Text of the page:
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Your guide to buying the best

DSLR Cameras

ABOUT CREATORS INTERNET

If you're a content creator of any kind, you know that good lighting is key to creating high-quality videos. But shopping for video lighting kits can be daunting, with all the different options available.

In this guide, we'll help you find the best kit for your needs and budget. We'll also give you tips on how to use your new gear to create stunning videos. So read on, and get ready to take your content production up a notch!

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Key Takeaways

Pros
Cons
Canon
5D Mark IV

Best for Experts

Designed with advanced photographers in mind, this exquisite camera offers everything the professional would need.

Features a new 30.4-megapixel full-frame CMOS sensor for versatile shooting. Offers up to 7.0 frames per second continuous shooting speed and a speedy DIGIC 6+ image processor. Can be used as a high-performance webcam for Mac and PC.

Low light settings suffer where more expensive cameras may thrive.

Panasonic
LUMIX FZ80

Bargain Pick

Travel camera with a little extra strength for those aspiring photographers who want professional equipment.

Eighteen-megapixel camera with 4K images, 60x zoom, a 20-1200mm Vario Lens, stabilizer, and touch-enabled LCD screen for easy setup. Buyers laud the bargain price compared to 4-figure competitors. Excellent video capture.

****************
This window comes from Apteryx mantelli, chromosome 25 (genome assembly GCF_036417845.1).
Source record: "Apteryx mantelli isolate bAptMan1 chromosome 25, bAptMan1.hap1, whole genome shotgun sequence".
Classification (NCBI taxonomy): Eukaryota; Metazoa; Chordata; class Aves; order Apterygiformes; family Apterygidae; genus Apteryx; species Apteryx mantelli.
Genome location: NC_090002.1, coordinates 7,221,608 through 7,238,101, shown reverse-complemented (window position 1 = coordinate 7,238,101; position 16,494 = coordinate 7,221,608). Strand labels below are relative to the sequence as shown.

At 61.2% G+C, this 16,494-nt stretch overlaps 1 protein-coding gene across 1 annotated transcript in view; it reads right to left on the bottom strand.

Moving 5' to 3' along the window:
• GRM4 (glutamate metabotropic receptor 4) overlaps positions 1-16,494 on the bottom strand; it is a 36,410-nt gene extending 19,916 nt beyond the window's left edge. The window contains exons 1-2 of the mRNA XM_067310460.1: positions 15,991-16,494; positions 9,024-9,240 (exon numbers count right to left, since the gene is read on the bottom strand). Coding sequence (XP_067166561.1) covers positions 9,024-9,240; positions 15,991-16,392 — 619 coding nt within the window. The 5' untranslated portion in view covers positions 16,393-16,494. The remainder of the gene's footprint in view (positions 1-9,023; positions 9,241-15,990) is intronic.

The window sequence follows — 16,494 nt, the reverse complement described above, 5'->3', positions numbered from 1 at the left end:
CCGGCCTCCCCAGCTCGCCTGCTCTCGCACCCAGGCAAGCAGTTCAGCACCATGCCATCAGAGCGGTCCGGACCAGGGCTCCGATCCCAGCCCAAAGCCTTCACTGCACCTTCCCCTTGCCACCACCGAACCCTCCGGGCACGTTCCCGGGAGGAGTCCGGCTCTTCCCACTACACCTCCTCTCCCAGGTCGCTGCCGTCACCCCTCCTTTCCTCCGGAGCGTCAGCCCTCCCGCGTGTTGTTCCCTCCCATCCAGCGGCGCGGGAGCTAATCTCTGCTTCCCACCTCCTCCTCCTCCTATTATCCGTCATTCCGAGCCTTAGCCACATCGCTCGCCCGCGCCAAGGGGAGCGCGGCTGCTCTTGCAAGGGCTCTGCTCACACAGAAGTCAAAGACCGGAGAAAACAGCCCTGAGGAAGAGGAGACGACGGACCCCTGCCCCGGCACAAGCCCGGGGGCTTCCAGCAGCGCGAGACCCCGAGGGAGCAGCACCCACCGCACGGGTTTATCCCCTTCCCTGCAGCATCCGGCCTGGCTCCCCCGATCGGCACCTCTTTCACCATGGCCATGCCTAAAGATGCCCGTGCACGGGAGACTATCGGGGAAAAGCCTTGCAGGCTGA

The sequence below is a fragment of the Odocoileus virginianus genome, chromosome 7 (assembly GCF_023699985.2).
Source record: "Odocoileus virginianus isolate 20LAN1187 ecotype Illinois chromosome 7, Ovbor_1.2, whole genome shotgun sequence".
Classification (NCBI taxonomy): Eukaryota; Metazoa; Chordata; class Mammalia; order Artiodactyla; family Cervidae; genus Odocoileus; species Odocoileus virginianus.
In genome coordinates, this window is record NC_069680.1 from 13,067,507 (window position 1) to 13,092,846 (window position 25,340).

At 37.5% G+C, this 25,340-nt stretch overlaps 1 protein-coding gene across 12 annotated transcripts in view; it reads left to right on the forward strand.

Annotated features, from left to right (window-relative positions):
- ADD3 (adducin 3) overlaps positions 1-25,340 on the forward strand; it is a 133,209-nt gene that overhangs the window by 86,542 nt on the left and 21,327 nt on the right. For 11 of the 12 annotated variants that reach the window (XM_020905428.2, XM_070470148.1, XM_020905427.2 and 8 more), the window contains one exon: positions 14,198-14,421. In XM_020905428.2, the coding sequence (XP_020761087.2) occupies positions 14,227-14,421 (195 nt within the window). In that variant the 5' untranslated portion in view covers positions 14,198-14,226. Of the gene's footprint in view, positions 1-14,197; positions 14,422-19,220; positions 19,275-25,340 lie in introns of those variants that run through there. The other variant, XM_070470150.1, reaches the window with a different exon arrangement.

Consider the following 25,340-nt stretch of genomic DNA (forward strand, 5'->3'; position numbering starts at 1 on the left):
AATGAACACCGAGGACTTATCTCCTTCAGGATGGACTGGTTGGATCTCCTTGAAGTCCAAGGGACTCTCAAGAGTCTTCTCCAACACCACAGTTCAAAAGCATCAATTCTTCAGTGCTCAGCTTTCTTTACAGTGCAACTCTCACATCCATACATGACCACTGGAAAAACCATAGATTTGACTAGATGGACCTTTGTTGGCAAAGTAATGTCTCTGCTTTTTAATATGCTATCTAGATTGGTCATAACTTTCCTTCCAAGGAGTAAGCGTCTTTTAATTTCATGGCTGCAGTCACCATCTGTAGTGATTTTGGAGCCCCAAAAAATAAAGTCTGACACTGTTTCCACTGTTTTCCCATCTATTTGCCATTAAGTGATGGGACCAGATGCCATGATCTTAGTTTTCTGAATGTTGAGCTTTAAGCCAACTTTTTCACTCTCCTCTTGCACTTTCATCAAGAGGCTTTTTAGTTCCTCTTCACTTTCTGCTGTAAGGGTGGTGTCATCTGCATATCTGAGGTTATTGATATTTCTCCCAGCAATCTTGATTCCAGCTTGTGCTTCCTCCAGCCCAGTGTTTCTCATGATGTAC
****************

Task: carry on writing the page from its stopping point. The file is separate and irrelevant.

Low light settings suffer where more expensive cameras may thrive.

Nikon
D3500 DSLR

Customer Favorite

This affordable, user-friendly model has plenty to offer those just getting started with DSLR.

A 24.2-megapixel camera with up to 60 frames per second. Easy to operate. Features are designed with the beginner in mind. Its APS-C-size image sensor is more than adequate for many photography situations. Long-lasting lithium-ion battery. Includes 18-55mm and 70-300mm lenses.

Serious photographers may find the image quality lacking. Not WiFi-enabled.

Canon
EOS Rebel T7

Solid Performer

A great investment for photographers graduating from novice to intermediate.

24.1 megapixel CMOS sensor captures impressive detail. Shoots well in most light conditions. Has built-in WiFi for instant photo sharing. Captures video at full 1080p HD. Easy-to-navigate LCD display without too much of a learning curve.

Mixed reviews on the reliability of the built-in WiFi, so most users just connect via USB.

Nikon
D850 w/ Zoom Lens

Trusted Brand

Nikon has created something special here with its outstanding resolution that both experts and beginners can appreciate.

The 45.7 megapixels provide stunning quality even with multi-shot sessions. Comes ready to shoot with a 200-500mm zoom lens that is perfect for shooting nature or event photos. Has a focus-shift function making it easy to capture multiple photos and combine them on the go.

Some of the settings can be hard to access and customize.

Nikon
D850 w/ Zoom Lens
bottom Line

Trusted Brand

Nikon has created something special here with its outstanding resolution that both experts and beginners can appreciate.

PRos 

The 45.7 megapixels provide stunning quality even with multi-shot sessions. Comes ready to shoot with a 200-500mm zoom lens that is perfect for shooting nature or event photos. Has a focus-shift function making it easy to capture multiple photos and combine them on the go.

CONS

Some of the settings can be hard to access and customize.

Canon
EOS Rebel T7
bottom Line